You can attract desirable clients to your practice by communicating a message that is relevant to the clients you want to attract. This means communicating what your clients/referral sources are interested in hearing verses what you are interested in saying. Creating a relevant message requires preparation and having a solid understanding of your target markets most important problems and goals. This article explores what does and does not work for effectively communicating the value of collaborative law practice.
What does not work? Too much emphasis on the practitioner:
Example: We assist divorcing individuals with a cooperative process that gives families resources and options unavailable in traditional divorce models. XXX is a group of independently practicing family law attorneys, mediators, business valuators, mental health professionals and financial advisors specializing in divorce issues. Each practitioner, while in business independently in their field, has XXX to provide cohesive, multi-disciplinary services to divorcing clients.
1. A message that starts with a point of relevance to the audience:
Example: Divorce does not have to be slash and burn.
2. A message that relates to a problem the audience has and provides a solution:
Example: “A significant advantage of collaborative law is that all personal and financial matters are kept private rather than open public records of a case tried in court,” adds Carlton R. Marcyan, “For clients going through divorce, especially business owners and clients with high assets, keeping personal and financial matters private is an important value.”
3. A Message that conveys a story the audience can relate to:
Example: “One of the more unique holiday plans Galvin has seen is a couple in collaboration were caught up in a power struggle over who got to spend Christmas morning and day with the children. With the help of the collaborative team the parents were able to focus on the importance of honoring the children’s tradition rather than fight over who would be with the children on Christmas morning. Traditionally, the family opened presents in their home and then went to the wife’s parents’ home for a meal and to play with all their cousins. In collaboration, the couple agreed it was in the children’s best interests to maintain that tradition and the ex-husband would be included in the festivities for the next few years while the children were still young rather than alternating holidays and depriving their children of something that they looked forward to.”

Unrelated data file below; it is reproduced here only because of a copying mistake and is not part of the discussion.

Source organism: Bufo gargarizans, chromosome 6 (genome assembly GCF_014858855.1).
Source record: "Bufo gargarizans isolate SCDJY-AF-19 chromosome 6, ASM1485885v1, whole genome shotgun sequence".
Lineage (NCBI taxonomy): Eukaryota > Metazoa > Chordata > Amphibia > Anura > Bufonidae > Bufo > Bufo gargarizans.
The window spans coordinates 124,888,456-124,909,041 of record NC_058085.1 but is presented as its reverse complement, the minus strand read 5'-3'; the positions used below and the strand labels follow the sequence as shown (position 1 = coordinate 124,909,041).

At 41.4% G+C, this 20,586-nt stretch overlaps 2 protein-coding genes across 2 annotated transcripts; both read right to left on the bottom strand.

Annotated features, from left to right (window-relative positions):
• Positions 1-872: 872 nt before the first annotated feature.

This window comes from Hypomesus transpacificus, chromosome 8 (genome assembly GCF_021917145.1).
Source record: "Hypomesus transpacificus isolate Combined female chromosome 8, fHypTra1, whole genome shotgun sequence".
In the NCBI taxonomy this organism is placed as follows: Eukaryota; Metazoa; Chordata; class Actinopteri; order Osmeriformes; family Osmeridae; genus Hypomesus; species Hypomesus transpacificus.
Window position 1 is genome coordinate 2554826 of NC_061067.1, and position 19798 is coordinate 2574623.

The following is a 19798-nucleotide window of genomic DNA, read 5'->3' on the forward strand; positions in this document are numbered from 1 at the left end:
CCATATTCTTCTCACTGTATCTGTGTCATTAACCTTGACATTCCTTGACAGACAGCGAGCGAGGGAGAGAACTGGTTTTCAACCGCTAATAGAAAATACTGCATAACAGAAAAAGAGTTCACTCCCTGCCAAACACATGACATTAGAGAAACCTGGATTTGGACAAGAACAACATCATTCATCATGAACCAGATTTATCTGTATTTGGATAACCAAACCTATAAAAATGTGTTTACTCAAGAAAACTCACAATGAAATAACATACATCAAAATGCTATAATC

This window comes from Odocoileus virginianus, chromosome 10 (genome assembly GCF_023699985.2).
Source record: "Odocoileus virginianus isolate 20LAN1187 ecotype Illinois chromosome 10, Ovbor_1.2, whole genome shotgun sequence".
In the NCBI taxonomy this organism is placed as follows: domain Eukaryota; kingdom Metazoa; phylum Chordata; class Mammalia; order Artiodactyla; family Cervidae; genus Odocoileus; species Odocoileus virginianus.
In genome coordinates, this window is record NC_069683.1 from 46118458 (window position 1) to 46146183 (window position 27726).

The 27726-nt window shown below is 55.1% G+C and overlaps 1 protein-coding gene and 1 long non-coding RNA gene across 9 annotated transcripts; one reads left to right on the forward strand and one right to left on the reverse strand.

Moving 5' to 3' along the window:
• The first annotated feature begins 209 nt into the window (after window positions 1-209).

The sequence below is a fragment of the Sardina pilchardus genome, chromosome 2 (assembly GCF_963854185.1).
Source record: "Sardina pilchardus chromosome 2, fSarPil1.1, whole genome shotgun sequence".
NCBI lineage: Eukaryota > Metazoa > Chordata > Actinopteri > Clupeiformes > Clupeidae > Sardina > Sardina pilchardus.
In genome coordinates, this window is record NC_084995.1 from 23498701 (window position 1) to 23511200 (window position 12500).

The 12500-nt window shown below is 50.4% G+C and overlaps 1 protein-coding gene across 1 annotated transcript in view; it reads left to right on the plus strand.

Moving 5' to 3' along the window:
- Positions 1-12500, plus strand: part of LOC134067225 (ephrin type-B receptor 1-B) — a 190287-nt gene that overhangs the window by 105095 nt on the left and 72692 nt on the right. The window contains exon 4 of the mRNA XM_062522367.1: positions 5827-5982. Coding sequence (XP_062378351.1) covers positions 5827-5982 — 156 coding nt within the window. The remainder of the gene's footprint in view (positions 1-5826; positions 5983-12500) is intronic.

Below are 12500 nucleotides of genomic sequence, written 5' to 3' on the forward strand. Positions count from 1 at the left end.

This type of arrangement is in contrast to what can happen if parents do not communicate. For example, if parents cannot agree on how to divide time with their children over holidays, it is common for a Judge to try to give everyone a little something and order alternating holidays year to year which often results in tradition and the holidays being less enjoyable for the children in order to satisfy the parents’ demands.
With more than half of the marriages in the United States ending in divorce, there is no doubt Collaborative Law is something that could help parents minimize the damage of divorce on children. January is the month when most parents begin divorce proceedings. “The greatest gift you can give your child in 2010 and beyond is to love your children more than you hate your spouse and work cooperatively with the other parent to co-parent your children,” advises Jim Galvin.
In summary, the following are four steps to increase the effectiveness of your message so you can attract desirable clients to your practice:
1. Believe in your message. Your personal belief in your message will come across. Authenticity is essential for effective communication.
2. Develop talking points. Define the primary benefits of your service and stay focused in your communication. Avoid getting too detailed about the process before you have communicated the value of what you do.
3. Know your audience. Understand what is most important to your audience, including their problems and the solutions you provide. Tailor your talking points to address the concerns and goals of those you are communicating to.
4. Use multiple communication channels. Communicate your message consistently and frequently. Opportunities for getting your message out include, face to face meetings, on-line directories, firm/organization bios, articles, on line press releases, and web site, LinkedIn and facebook profiles.
Send me examples of how your communication has worked and what challenges you are facing to consistently communicate your “message”.